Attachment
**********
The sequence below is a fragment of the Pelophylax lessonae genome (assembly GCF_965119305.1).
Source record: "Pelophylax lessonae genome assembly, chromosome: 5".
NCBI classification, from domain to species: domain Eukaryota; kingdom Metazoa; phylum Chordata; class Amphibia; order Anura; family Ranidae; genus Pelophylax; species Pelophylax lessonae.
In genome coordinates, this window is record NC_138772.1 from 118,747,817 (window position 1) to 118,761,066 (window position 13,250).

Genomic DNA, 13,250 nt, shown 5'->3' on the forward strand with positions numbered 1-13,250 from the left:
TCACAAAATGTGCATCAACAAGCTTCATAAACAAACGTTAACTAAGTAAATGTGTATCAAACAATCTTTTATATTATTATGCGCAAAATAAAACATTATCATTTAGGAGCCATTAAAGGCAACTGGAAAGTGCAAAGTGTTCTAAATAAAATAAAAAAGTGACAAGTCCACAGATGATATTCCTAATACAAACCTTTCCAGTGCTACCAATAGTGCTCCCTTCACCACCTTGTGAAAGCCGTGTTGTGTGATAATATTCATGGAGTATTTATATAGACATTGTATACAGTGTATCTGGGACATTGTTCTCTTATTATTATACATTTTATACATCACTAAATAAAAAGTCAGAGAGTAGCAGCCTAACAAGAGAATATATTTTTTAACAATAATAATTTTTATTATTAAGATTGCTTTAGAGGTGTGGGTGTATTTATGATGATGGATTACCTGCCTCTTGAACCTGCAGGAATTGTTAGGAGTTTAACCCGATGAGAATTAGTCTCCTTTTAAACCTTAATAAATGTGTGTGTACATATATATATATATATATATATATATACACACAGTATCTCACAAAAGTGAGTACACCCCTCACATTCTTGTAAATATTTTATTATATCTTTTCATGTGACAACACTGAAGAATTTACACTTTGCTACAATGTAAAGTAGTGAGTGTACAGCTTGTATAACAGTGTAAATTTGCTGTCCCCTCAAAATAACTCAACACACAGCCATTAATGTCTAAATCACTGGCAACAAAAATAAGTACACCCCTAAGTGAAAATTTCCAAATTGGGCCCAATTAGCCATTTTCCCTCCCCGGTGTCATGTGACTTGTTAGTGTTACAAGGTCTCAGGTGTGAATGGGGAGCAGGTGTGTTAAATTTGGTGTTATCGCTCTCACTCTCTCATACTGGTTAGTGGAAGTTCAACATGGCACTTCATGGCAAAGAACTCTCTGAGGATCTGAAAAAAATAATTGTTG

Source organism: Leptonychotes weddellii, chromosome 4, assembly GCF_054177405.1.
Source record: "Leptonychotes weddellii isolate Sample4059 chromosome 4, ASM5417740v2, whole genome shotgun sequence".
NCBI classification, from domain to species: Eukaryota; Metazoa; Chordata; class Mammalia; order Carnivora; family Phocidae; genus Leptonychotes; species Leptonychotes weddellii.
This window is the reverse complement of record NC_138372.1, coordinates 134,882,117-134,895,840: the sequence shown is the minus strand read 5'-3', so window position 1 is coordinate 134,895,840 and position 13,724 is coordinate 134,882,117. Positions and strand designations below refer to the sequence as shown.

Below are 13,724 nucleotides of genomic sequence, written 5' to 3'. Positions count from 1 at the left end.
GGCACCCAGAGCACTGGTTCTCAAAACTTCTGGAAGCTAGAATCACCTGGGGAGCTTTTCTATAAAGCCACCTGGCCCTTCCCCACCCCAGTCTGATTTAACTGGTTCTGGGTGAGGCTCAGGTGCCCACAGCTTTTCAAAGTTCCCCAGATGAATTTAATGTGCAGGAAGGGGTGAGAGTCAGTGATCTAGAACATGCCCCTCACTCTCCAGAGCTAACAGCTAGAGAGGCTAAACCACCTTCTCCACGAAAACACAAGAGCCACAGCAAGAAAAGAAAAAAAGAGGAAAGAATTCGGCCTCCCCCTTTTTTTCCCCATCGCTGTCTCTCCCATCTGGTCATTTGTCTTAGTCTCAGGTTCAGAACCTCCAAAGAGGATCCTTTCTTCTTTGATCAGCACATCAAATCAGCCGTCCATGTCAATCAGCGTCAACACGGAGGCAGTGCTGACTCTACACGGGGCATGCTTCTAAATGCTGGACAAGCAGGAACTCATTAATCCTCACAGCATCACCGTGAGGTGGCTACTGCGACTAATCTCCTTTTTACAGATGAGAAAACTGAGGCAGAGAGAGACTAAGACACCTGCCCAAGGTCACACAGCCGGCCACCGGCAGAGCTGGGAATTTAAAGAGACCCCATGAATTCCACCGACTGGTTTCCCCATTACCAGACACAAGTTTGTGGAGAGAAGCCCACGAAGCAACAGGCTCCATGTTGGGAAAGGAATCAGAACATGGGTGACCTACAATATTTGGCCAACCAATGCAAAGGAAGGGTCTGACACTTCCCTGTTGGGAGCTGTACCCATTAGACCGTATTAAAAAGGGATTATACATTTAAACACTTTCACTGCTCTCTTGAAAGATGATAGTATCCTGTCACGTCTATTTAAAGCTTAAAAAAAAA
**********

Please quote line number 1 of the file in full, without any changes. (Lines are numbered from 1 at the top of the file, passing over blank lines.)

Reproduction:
The sequence below is a fragment of the Pelophylax lessonae genome (assembly GCF_965119305.1).